Humanistic Values and Ethics in Engineering

Topics: Ethics, Business ethics, Sociology Pages: 8 (1890 words) Published: May 23, 2010

------------------------------------------------------------------------------------------------------------------------------- ABSTRACT

An Engineer’s job today presents a greater degree of challenge than ever before. The engineering organizations are often exposed to an endless stream of problems that arise from the changes in the attitudes and beliefs of the interest group (which includes customers also), cross border transaction and its impact on the domestic business culture. In this context, it becomes necessary for the engineers to understand the magnitude of the problems and obstacles that make them ignore the ethical and value dimensions of human life. According to a French proverb, a child learns social values not from its parents but from the bed stories of grand parents. Learning social values needs a sort of intimacy between the parties concerned and such intimacy cannot be developed among students and teachers within a short span of time in educational institutions. Any decision to teach social values to students pursuing technical education need not be processed through structural programmes alone. Exposure methods can also be practiced to this end. Co-curricular activities, cultural programmes, and extra curricular activities can be designed in such a manner as to effectively expose social values to the student population. -------------------------------------------------------------------------------------------------------------------------------


The word ‘ethics’ refers to principles of behaviour that distinguish between good and bad; right and wrong. It is a person’s own attitude and beliefs concerning good behaviour. Ethics reside within individuals and as such are defined separately by each individual in his own way. What may be ethical behaviour to ‘X’ may be unethical to ‘Y’.

It is generally known that, ethical standards do differ among societies and nations. This has long been true. For example, in some societies business organizations are permitted to make contributions to political parties, government officials and other persons who undertake liaison activities to ensure favourable handling of business transactions. The same activities are regarded as unethical bribe in some other societies. What ethical standards should we follow? That is purely situational.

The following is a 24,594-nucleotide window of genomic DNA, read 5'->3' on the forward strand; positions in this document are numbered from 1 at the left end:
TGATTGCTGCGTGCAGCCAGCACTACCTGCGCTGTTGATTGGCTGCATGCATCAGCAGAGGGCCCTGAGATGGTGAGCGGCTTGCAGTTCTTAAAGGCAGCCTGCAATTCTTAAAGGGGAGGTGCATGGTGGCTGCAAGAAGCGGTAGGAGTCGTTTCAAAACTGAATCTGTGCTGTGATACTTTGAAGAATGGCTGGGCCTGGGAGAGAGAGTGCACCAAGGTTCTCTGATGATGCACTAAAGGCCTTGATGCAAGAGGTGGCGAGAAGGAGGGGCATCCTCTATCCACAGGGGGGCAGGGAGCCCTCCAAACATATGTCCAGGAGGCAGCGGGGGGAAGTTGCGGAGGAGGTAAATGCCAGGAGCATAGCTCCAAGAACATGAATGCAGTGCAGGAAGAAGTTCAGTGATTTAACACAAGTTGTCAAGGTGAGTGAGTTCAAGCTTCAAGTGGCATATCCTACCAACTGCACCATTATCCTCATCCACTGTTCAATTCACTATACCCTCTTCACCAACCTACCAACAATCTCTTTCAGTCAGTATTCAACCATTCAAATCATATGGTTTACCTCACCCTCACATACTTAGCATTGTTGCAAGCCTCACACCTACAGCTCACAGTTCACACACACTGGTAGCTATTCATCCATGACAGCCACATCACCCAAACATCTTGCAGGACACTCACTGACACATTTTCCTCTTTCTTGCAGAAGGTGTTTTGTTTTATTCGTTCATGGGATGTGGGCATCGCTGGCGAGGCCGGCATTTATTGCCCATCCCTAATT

Ethics may refer to the following:

Ethics are principles of personal and professional conduct. Ethical behaviour may differ from society to society. For example, birth control is mandatory in communist societies but not in Catholic Christian societies. Ethical standards are ideals of human conduct. Defining ethical standards is not an easy task.

Thus, personal ethics has been referred to as “the rules by which an individual lives his or her personal life,” and accounting ethics pertains to “the code that guides the professional conduct of accountants”. Business ethics is concerned with truth and justice and has a variety of aspects such as the expectations of society, fair competition, advertising, public relations, social responsibilities, consumer autonomy, and corporate behavior in the home country as well as abroad. -------------------------------------------------------------------------------------------------------------------------------

Professor and Head, Department of Humanities, PSG College of Technology Coimbatore – 641 004, E-mail:

Ethical issues are considered very important for engineers for various reasons. If ethics are missing, business and society as a whole cannot flourish. Likewise, when job values are in conflict with individual expectations, productivity suffers. The job holder remains unhappy and discontented.


The main objectives of this paper are...

References: 1. Heinz Weihrich and Harold Koontz, “Management A Global Perspective”, Tata McGraw Hill, New Delhi, 2001.
2. Rushworth M. Kidder, “Universal Human Values”, The Futurist, 1994.
3. R. Srinivasan, “A study on student Leaders in Coimbatore District”, Unpublished Thesis, 1995.
4. S. S. Iyer, “Managing for value”, New Age International Publishers, 2003.
5. Sapna Parashar, “Perception of Values: A Study of Future Professionals”, Journal of Human Values 10:2, 2004.
6. Thomas Donaldson, “Values in Tension”, Harvard Business Review, 1996.
7. V. S. P. Rao and V. Hari Krishna, “Management – Text and Cases”, Excel books, New Delhi, 2002.
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